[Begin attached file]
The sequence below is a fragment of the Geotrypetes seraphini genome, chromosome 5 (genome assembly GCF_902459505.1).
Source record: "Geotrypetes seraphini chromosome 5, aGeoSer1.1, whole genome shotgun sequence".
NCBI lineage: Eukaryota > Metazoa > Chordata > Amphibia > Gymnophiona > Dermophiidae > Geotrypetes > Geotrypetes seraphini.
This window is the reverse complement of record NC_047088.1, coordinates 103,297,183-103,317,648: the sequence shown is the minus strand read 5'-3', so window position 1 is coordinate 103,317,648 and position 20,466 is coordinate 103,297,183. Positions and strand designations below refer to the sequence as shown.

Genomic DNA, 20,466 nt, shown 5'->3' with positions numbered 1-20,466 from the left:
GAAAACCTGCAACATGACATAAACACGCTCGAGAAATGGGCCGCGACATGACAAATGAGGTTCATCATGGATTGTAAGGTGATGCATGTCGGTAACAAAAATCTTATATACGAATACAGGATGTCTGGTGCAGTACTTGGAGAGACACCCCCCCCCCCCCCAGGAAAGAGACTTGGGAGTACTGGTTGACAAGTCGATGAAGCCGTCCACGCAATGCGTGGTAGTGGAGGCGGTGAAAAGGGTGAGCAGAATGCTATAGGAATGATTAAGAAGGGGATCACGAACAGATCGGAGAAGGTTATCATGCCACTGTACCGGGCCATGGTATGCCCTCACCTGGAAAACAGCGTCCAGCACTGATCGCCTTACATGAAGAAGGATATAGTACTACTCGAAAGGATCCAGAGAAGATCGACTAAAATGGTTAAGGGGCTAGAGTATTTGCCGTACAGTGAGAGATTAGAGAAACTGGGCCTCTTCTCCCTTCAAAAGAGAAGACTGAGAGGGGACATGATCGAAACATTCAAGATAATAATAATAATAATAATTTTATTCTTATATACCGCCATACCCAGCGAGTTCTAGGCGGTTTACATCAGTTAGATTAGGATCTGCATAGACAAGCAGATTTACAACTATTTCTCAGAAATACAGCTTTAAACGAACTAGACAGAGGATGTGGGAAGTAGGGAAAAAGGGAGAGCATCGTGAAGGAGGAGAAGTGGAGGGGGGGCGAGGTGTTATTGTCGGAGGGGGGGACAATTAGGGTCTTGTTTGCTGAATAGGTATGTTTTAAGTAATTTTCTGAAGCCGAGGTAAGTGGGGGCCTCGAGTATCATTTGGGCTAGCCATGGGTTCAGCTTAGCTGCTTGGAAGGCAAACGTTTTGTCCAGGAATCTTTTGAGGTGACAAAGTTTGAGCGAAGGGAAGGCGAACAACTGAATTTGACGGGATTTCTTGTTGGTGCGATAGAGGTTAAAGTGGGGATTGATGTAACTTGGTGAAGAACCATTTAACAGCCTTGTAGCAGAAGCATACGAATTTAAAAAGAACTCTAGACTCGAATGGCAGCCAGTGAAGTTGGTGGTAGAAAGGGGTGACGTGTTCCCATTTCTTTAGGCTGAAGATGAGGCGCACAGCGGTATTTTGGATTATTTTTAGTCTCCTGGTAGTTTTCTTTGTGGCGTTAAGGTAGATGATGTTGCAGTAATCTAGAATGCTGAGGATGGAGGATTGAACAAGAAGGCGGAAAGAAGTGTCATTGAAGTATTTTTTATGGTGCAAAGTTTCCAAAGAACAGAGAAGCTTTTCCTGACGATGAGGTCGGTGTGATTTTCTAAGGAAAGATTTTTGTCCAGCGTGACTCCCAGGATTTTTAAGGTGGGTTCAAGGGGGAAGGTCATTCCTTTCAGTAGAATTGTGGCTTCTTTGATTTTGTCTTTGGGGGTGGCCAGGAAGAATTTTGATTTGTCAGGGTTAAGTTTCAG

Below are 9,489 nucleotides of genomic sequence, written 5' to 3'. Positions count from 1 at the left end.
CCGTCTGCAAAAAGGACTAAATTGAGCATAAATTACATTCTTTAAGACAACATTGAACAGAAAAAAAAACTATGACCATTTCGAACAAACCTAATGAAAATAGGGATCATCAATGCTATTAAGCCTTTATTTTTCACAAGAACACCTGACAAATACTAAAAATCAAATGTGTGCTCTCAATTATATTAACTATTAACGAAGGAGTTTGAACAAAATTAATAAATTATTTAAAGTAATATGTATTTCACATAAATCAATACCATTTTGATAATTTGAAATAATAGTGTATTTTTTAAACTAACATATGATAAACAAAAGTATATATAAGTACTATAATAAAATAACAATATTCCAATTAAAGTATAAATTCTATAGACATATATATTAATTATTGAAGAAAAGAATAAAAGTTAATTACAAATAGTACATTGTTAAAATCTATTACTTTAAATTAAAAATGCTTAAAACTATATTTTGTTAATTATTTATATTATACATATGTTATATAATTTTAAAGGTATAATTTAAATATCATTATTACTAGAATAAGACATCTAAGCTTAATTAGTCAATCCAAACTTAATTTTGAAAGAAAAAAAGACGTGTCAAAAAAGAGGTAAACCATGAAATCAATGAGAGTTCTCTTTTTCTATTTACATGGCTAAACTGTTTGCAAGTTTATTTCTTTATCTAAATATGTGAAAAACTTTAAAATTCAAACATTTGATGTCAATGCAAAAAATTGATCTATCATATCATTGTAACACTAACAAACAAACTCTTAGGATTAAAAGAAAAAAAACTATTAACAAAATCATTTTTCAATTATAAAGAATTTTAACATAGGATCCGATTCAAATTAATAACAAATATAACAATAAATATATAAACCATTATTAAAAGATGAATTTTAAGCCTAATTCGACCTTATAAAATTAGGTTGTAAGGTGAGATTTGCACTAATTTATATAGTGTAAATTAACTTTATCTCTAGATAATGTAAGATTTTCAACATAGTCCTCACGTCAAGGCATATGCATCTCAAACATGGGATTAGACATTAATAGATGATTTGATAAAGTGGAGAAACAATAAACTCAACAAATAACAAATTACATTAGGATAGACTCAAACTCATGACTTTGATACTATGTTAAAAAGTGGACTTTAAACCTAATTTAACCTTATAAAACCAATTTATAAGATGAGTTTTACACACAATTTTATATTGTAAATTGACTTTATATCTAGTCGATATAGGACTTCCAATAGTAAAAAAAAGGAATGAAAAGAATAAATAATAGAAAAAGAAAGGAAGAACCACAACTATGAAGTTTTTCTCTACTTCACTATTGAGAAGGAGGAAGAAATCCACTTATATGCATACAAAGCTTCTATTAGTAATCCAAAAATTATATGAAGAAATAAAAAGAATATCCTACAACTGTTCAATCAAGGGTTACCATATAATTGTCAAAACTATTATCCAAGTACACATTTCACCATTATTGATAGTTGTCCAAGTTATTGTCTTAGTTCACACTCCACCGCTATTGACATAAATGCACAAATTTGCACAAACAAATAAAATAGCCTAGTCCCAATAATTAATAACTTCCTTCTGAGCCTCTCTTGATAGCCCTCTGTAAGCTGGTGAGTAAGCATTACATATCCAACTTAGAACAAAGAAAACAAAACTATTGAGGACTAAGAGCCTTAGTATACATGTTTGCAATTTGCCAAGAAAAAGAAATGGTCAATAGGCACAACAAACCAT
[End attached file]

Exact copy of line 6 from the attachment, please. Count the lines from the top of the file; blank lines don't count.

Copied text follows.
GAAAACCTGCAACATGACATAAACACGCTCGAGAAATGGGCCGCGACATGACAAATGAGGTTCATCATGGATTGTAAGGTGATGCATGTCGGTAACAAAAATCTTATATACGAATACAGGATGTCTGGTGCAGTACTTGGAGAGACACCCCCCCCCCCCCCAGGAAAGAGACTTGGGAGTACTGGTTGACAAGTCGATGAAGCCGTCCACGCAATGCGTGGTAGTGGAGGCGGTGAAAAGGGTGAGCAGAATGCTATAGGAATGATTAAGAAGGGGATCACGAACAGATCGGAGAAGGTTATCATGCCACTGTACCGGGCCATGGTATGCCCTCACCTGGAAAACAGCGTCCAGCACTGATCGCCTTACATGAAGAAGGATATAGTACTACTCGAAAGGATCCAGAGAAGATCGACTAAAATGGTTAAGGGGCTAGAGTATTTGCCGTACAGTGAGAGATTAGAGAAACTGGGCCTCTTCTCCCTTCAAAAGAGAAGACTGAGAGGGGACATGATCGAAACATTCAAGATAATAATAATAATAATAATTTTATTCTTATATACCGCCATACCCAGCGAGTTCTAGGCGGTTTACATCAGTTAGATTAGGATCTGCATAGACAAGCAGATTTACAACTATTTCTCAGAAATACAGCTTTAAACGAACTAGACAGAGGATGTGGGAAGTAGGGAAAAAGGGAGAGCATCGTGAAGGAGGAGAAGTGGAGGGGGGGCGAGGTGTTATTGTCGGAGGGGGGGACAATTAGGGTCTTGTTTGCTGAATAGGTATGTTTTAAGTAATTTTCTGAAGCCGAGGTAAGTGGGGGCCTCGAGTATCATTTGGGCTAGCCATGGGTTCAGCTTAGCTGCTTGGAAGGCAAACGTTTTGTCCAGGAATCTTTTGAGGTGACAAAGTTTGAGCGAAGGGAAGGCGAACAACTGAATTTGACGGGATTTCTTGTTGGTGCGATAGAGGTTAAAGTGGGGATTGATGTAACTTGGTGAAGAACCATTTAACAGCCTTGTAGCAGAAGCATACGAATTTAAAAAGAACTCTAGACTCGAATGGCAGCCAGTGAAGTTGGTGGTAGAAAGGGGTGACGTGTTCCCATTTCTTTAGGCTGAAGATGAGGCGCACAGCGGTATTTTGGATTATTTTTAGTCTCCTGGTAGTTTTCTTTGTGGCGTTAAGGTAGATGATGTTGCAGTAATCTAGAATGCTGAGGATGGAGGATTGAACAAGAAGGCGGAAAGAAGTGTCATTGAAGTATTTTTTATGGTGCAAAGTTTCCAAAGAACAGAGAAGCTTTTCCTGACGATGAGGTCGGTGTGATTTTCTAAGGAAAGATTTTTGTCCAGCGTGACTCCCAGGATTTTTAAGGTGGGTTCAAGGGGGAAGGTCATTCCTTTCAGTAGAATTGTGGCTTCTTTGATTTTGTCTTTGGGGGTGGCCAGGAAGAATTTTGATTTGTCAGGGTTAAGTTTCAG